Oklahoma State defeated
Kansas 64-56 in Allen Field-
house Wednesday night, helped
in part by Kansas’ massive of-
fensive collapse over the game’s
fnal 10 minutes.
Afer going 5-11 from three
on their way to a six-point half-
time lead, the Jayhawks were
ice cold in the second, shooting
a dreadful 23 percent from the
feld.
“Ofensively we just had
poor poise, composure and
discipline,” coach Bonnie Hen-
rickson said. “Terrible shot se-
lection which turned into tran-
sition opportunities for them.”
Tings looked dandy for Kan-
sas in the frst half, as the possi-
bility of a second-straight upset
over a top-10 squad loomed
in the minds of the 1,784 fans
gathered in the Allen Field-
house.
Te Jayhawks seemed to be
totally unfazed by Oklahoma
State’s much-praised defense,
registering 34 points on 41
percent shooting. Freshman
guard Dakota Gonzalez was a
surprise contributor in the frst
half, fnishing with eight points
and sinking both of her 3-point
attempts. She also drained a
long two as the halfime buzzer
sounded to swing the momen-
tum Kansas’ way as both teams
entered the locker room.
But Kansas was unable to hold
onto that momentum afer the
intermission. Te Cowgirls’
Naadir Tarpe knew he didn’t
have a choice. As the most ex-
perienced player in a Kansas
jersey, and with his team cling-
ing to a three-point lead in the
second half against Oklahoma
State, Tarpe dribbled right up
to Marcus Smart and looked
to fght of the reigning Big 12
Player of the Year.
Except Tarpe couldn’t get
past Smart. As he tried to
crossover, Tarpe got tangled
with his defender and nearly
froze as Smart took the ball out
of his hands. Rather than panic
or give up on the play, Tarpe
watched as Smart tried des-
perately to corral the ball and
promptly swiped it back. Two
dribbles later Tarpe knocked
down a long 3-pointer to give
Kansas a little breathing room.
If his attitude on that pos-
session wasn’t indicative of his
refned focus, his comments
following the Jayhawks 80-78
victory certainly were.
“I have to be the leader,”
Tarpe said, his chest still
pounding from a 21-point,
six assist performance. “Tese
guys haven’t played in these
games. I watched Tyshawn
(Taylor) and Elijah (Johnson)
and I have to lead out there.”
It seemed he had all but for-
gotten nearly two months ago
the Kansas ofense had no one
to run it.
During Bill Self ’s boot camp
we were told that Frank Ma-
son would steal starting time
away from Naadir Tarpe, and
whether it was a legitimate
threat or wishful thinking,
by the time December rolled
around Self had to try some-
thing.
Trough his frst seven games
Tarpe averaged 6.6 points, 4.6
assists and 1.7 turnovers. It
wasn’t so much that Tarpe’s
play was hurting the Jayhawks
as it was them needing some-
one who could get the ofense
into a rhythm.
Mason got his chance to start
on December 7 in a loss to Col-
orado. On the fnal play of the
game, Mason let his man get
to the side of him and heave
a game-winning three at the
buzzer. Tree nights later the
Jayhawks committed 24 turn-
overs in a road loss to Florida
with Mason starting again. Self
returned to Tarpe the follow-
ing game against New Mexico.
“Tat position in particular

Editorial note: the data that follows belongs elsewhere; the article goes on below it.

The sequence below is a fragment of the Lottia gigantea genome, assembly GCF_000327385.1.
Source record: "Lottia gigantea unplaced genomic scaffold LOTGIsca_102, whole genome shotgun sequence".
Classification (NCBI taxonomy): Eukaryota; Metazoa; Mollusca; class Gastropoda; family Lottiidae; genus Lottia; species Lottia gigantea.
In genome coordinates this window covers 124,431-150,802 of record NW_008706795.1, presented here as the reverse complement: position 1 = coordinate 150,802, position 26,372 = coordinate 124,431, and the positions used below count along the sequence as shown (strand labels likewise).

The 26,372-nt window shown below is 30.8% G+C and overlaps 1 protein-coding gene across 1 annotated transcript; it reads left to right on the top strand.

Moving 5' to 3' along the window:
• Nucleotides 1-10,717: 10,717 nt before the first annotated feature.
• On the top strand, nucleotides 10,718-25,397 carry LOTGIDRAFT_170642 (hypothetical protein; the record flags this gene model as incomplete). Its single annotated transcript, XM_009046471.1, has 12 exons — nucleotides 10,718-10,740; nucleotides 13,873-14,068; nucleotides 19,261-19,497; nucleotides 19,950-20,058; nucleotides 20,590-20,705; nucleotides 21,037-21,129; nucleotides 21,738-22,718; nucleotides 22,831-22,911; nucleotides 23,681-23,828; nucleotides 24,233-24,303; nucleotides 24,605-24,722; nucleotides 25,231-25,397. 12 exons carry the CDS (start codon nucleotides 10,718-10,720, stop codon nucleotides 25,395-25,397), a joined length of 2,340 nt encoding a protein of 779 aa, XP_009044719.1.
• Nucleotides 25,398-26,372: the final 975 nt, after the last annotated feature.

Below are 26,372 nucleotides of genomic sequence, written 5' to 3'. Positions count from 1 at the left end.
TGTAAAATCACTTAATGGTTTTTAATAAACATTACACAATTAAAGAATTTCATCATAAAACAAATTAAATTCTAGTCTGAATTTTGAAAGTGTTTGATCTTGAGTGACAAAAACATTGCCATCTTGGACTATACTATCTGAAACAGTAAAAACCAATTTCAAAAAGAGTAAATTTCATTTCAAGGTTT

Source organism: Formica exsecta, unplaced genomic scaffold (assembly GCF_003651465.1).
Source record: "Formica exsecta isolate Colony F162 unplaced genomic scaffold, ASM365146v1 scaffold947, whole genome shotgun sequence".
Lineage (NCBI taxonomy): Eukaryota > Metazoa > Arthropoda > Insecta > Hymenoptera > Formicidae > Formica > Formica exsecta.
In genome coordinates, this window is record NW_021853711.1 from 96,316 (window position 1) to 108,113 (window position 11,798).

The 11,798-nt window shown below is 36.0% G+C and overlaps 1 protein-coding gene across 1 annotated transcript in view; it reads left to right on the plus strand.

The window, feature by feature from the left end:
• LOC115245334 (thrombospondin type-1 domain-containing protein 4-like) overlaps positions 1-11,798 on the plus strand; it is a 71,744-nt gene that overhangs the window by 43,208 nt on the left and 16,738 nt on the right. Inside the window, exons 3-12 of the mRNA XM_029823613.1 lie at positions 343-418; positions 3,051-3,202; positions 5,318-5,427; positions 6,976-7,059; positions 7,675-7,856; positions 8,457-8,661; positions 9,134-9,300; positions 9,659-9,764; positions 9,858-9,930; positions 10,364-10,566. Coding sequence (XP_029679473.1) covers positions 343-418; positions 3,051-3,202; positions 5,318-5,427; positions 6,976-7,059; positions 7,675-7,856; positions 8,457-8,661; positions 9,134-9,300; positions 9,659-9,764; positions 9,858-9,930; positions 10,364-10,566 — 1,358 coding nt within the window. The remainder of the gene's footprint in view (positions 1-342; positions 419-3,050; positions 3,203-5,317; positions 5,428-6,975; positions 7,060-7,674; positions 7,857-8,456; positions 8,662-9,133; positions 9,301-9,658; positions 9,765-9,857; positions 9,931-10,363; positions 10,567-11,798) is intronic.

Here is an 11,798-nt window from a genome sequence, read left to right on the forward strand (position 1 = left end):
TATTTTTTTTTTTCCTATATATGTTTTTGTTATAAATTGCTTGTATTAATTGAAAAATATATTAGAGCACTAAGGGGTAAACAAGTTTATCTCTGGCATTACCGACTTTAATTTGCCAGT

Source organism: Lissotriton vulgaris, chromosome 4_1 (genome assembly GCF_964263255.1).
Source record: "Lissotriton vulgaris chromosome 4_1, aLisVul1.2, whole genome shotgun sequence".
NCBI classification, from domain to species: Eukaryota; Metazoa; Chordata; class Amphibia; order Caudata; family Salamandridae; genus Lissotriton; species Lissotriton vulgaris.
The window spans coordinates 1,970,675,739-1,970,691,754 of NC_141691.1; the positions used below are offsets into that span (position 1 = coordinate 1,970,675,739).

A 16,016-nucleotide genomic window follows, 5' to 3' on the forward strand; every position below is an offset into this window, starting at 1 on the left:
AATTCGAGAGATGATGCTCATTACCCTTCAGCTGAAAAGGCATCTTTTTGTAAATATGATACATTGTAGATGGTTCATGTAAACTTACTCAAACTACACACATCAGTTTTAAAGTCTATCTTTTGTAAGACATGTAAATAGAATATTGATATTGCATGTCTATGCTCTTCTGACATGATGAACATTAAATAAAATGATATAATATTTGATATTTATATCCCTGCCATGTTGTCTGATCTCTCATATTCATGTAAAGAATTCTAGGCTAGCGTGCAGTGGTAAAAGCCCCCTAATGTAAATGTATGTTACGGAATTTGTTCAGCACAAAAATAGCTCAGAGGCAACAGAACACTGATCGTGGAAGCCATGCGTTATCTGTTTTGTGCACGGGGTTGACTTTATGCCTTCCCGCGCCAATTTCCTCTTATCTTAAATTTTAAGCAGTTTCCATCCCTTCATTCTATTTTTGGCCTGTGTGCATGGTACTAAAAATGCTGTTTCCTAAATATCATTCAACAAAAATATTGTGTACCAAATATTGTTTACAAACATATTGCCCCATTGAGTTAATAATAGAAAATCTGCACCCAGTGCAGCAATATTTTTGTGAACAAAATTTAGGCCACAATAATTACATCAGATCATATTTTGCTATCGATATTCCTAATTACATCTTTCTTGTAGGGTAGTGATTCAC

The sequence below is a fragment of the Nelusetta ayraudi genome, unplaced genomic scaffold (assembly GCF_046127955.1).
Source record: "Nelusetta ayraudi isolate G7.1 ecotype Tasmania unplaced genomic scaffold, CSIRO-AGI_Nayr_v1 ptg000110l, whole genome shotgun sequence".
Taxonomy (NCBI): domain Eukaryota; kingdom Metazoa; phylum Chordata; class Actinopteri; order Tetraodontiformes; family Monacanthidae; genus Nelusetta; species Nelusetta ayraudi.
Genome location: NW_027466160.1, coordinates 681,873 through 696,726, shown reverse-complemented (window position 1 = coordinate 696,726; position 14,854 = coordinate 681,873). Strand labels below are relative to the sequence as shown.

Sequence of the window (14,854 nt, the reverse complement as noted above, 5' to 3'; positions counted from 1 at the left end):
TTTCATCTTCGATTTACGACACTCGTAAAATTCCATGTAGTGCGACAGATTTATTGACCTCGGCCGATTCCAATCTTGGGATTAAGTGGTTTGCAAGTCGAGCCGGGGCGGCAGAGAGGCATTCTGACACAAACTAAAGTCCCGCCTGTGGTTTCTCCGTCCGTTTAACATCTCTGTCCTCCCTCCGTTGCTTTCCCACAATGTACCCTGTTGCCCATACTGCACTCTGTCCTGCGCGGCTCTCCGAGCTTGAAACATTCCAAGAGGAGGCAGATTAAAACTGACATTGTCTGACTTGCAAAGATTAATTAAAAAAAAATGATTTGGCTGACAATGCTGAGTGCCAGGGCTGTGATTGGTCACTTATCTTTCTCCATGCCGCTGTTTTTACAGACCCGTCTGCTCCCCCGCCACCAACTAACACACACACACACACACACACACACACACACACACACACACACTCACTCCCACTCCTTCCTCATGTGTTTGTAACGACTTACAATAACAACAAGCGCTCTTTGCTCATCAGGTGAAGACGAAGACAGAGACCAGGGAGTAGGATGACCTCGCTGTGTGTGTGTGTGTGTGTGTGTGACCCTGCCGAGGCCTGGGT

is a tricky one,” ESPN col-
lege basketball reporter Dana
O’Neil said. “You’re viewed as a
leader and when you’re not in
there the obvious inference is
that you’re not leading.”
Te worst part was that most
of the other pieces were start-
ing to excel. Andrew Wiggins
displayed unconscious shoot-
ing at Florida, Joel Embiid was
starting to force Tarik Black to
the bench and Perry Ellis had
scored in double-digits near-
ly every game. All the ofense
needed was a consistent point
guard.
Tat’s when Tarpe started to
channel his inner Tyshawn and
Elijah, in a good way.
“Te combination of lead-
ing the team in position and
personality had to come from
somewhere,” O’Neil said. “Te
position he plays, coupled with
the fact that comparatively he’s
older and has a little more ex-
perience I do think he’s criti-
cal.”
Against New Mexico Tarpe
put up 21 points and grabbed
nine rebounds. Two games
later against Toledo he scored
21 points with 11 rebounds
and since conference play be-
gan Tarpe has averaged 13.2
points.
Without his performances,
Kansas likely wouldn’t have
taken down four consecutive
ranked teams – the frst time
any college basketball team has
accomplished the feat since
North Carolina in 1996-97. On
Tuesday, Tarpe was named
the Oscar Robertson National
Player of the Week.
“I never thought Naadir
Tarpe would win any nation-
al player of the week honors
when we recruited him,” Self
told the Scott Van Pelt Show
on Wednesday. “What he did
in those two tough games last
week, he’s been really good for
us.”
But Tarpe isn’t the only
Kansas point guard to grow
from his experiences. Afer
Asika Booker nailed his long
3-pointer over Frank Mason
to help Colorado beat Kan-
sas, Mason was faced with the
same situation against Oklaho-
ma State.
Guarding a two-point lead
with fve seconds lef, Mason
stuck himself on Le’Bryan
Nash as he dribbled down
the court. With Mason taking
away all his breathing room,
Nash never had a chance to get
a look at the rim, let alone take
a shot.
“Te biggest thing with
both Naadir and Frank is that
they’re playing with much
more confdence,” O’Neil said
afer attending Kansas’ last two
games. “Tey’re more asser-
tive, more aggressive, but not
careless. I think they’ve found
that line.”
— Edited by Blair Sheade
BLAKE SCHUSTER
sports@kansan.com
Volume 126 Issue 65 kansan.com Thursday, January 23, 2014
By Mike Vernon
sports@kansan.com
COMMENTARY
Hype doesn’t help
THE UNIVERSITY DAILY KANSAN
sports
S
Let’s not allow this to happen
again.
Let’s be reasonable this time
around, please. It’s easy to get
excited, but next year, let’s